Crude Tumbles $2.50 Amid Rising Inventories

Oil prices dropped more than $2.50 a barrel Wednesday after U.S. government data showed a large build in domestic crude inventories and President Bush urged construction of new oil refineries.

Light, sweet crude for June delivery fell $2.59 to $51.61 a barrel on the New York Mercantile Exchange (search). Unleaded gas futures plunged 8.32 cents to $1.5419 a gallon, while heating oil futures fell 3.39 cents to $1.474 a gallon.

The Energy Department (search) said Wednesday that the inventories of crude oil in the largest consuming nation grew by 5.5 million barrels last week to 324.4 million barrels, or 9 percent above year ago levels.

Unleaded gasoline supplies shrank by 300,000 barrels to 211.3 million barrels, or 4.6 percent above year ago levels. The inventory of distillate fuel, which includes diesel and jet fuel, fell by 1.4 million barrels to 102.6 million barrels, or 0.4 percent above year ago levels.

Tom Bentz, a broker at BNP Paribas Futures in New York attributed the selloff to shifting sentiment among traders about the U.S. supply of gasoline ahead of the summer.

Last week, concerns about refinery glitches put upward pressure on the entire oil complex.

"But when you really look at it," Bentz said, "inventories are still 5 percent above the historical five-year average. The market may have gotten a little overexcited."

Bentz said prices could be headed below $50 a barrel before too long.

In remarks to small business leaders, Bush urged using closed military bases as sites for new oil refineries. The Energy Department is being ordered to step up discussions with communities near such bases to try to get refineries built.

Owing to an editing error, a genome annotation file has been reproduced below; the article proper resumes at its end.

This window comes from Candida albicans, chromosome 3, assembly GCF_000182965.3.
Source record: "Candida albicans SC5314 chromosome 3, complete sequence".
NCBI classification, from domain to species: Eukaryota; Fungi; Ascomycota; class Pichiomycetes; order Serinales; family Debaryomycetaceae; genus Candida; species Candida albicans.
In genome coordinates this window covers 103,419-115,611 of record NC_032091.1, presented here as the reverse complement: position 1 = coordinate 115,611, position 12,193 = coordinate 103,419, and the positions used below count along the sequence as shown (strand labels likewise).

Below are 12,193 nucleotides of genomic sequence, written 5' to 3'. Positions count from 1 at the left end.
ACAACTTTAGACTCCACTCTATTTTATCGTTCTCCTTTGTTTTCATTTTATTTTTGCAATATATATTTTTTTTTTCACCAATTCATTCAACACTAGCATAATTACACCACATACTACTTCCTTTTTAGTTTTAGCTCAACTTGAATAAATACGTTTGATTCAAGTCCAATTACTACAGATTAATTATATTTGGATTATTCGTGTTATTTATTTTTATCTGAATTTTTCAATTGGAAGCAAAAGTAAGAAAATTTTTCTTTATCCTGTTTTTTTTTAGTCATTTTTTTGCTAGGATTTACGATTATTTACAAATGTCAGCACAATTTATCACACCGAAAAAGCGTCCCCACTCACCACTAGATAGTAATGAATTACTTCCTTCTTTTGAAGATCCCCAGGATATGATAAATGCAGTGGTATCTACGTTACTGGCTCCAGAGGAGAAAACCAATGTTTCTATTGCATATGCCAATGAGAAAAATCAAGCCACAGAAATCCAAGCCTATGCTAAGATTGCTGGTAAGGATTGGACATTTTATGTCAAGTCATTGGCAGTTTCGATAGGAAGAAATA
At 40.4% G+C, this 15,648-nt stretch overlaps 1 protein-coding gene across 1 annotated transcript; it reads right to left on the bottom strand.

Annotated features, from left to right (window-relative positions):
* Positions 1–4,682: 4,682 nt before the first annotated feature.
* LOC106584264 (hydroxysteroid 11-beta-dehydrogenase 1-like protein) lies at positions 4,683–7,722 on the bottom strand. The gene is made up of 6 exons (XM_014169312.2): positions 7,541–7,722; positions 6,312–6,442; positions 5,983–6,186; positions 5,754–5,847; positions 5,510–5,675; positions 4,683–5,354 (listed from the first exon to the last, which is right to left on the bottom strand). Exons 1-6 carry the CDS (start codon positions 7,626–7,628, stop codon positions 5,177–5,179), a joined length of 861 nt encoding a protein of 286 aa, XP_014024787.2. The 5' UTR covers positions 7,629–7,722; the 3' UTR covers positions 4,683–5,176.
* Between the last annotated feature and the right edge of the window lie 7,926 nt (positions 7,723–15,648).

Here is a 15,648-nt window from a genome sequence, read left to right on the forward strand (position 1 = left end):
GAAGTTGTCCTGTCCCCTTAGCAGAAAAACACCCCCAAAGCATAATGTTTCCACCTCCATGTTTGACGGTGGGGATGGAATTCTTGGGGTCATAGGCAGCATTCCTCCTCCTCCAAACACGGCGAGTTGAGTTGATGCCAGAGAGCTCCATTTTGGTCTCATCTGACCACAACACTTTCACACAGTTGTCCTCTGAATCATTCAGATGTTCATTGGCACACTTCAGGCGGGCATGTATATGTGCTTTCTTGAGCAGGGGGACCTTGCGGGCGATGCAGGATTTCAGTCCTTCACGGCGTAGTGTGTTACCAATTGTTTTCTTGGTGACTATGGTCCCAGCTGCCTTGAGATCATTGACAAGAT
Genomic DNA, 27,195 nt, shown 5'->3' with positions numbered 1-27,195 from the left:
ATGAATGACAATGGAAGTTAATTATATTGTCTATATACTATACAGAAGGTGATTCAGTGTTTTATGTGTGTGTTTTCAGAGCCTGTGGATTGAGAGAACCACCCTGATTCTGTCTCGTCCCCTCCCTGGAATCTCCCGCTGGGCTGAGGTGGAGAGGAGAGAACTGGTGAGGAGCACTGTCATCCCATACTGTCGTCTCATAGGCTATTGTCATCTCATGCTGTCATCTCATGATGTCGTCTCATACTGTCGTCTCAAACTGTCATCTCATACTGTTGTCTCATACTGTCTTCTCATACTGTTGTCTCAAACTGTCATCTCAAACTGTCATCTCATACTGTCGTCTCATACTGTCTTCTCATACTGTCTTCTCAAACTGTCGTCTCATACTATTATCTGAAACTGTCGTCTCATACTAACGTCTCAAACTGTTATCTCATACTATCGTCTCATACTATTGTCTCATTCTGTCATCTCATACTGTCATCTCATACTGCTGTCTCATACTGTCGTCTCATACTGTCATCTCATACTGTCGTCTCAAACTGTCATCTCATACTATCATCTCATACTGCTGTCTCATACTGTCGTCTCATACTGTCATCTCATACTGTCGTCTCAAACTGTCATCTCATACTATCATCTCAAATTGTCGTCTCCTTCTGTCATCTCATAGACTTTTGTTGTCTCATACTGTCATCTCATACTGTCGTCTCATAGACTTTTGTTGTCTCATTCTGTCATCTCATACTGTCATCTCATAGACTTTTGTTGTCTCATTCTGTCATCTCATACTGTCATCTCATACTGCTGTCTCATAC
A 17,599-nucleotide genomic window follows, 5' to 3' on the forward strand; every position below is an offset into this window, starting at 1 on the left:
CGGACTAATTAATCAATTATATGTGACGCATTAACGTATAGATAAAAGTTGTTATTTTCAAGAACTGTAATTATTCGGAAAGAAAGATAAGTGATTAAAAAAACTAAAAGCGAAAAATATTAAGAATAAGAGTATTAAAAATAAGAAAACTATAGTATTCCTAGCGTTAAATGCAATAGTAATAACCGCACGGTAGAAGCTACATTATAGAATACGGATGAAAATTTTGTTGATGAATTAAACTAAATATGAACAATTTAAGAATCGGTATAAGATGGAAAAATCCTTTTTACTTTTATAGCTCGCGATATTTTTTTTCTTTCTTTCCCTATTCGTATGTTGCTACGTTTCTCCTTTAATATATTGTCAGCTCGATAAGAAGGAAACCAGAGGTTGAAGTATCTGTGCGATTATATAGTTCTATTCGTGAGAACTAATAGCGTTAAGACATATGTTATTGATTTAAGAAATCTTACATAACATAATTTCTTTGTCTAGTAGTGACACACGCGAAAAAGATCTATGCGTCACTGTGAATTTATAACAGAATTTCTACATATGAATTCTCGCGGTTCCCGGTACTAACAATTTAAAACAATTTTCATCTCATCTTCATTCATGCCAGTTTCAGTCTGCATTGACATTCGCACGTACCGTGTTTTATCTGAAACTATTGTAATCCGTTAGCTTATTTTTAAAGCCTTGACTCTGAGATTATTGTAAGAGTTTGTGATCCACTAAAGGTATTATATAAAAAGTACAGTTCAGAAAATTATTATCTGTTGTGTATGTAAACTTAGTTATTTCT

"We know we have a capacity problem," White House press secretary Scott McClellan said Wednesday.

Prices had been falling since the start of the week, when Bush called on Saudi Arabia's Crown Prince Abdullah to expand production, in a bid to ease U.S. gasoline prices that have shot above $2.20 a gallon.

Analysts say the Bush-Saudi meeting was a signal that both sides recognized that current high prices needed to be addressed, thus sending prices downward.

Saudi Arabia has outlined a plan to increase production capacity to 12.5 million barrels a day by 2009 from the current 11 million limit. Saudi Arabia now pumps about 9.5 million barrels daily. If necessary, Saudi Arabia says it will eventually develop a capacity of 15 million barrels a day.

Global petroleum markets aren't short of crude oil, Iran's oil minister said Tuesday.

"I think the market is oversupplied," Bijan Namdar Zangeneh told reporters during a natural gas conference in Port-of-Spain, Trinidad. "We have no difficulties on the supply side."

Iran is one of 11 member countries of the Organization of Petroleum Exporting Countries (search). Officials from two other OPEC members, Saudi Arabia and the United Arab Emirates, have said a global lack of refining capacity, not a shortage of crude oil, is to blame for an almost 50 percent surge in world prices over the last year.

OPEC President Sheik Ahmed Fahd Al Ahmed Al Sabah, however, said last week that the organization would automatically increase its total output by 500,000 barrels a day in May in response to an expected increase in demand.

Tetsu Emori, chief commodities strategist at Mitsui Bussan Futures, said the Bush meeting with the Saudi prince, and high crude oil inventories has made current market sentiment very bearish.

"If we don't see any supply disruptions, we might even see $45 in the gasoline season," he said.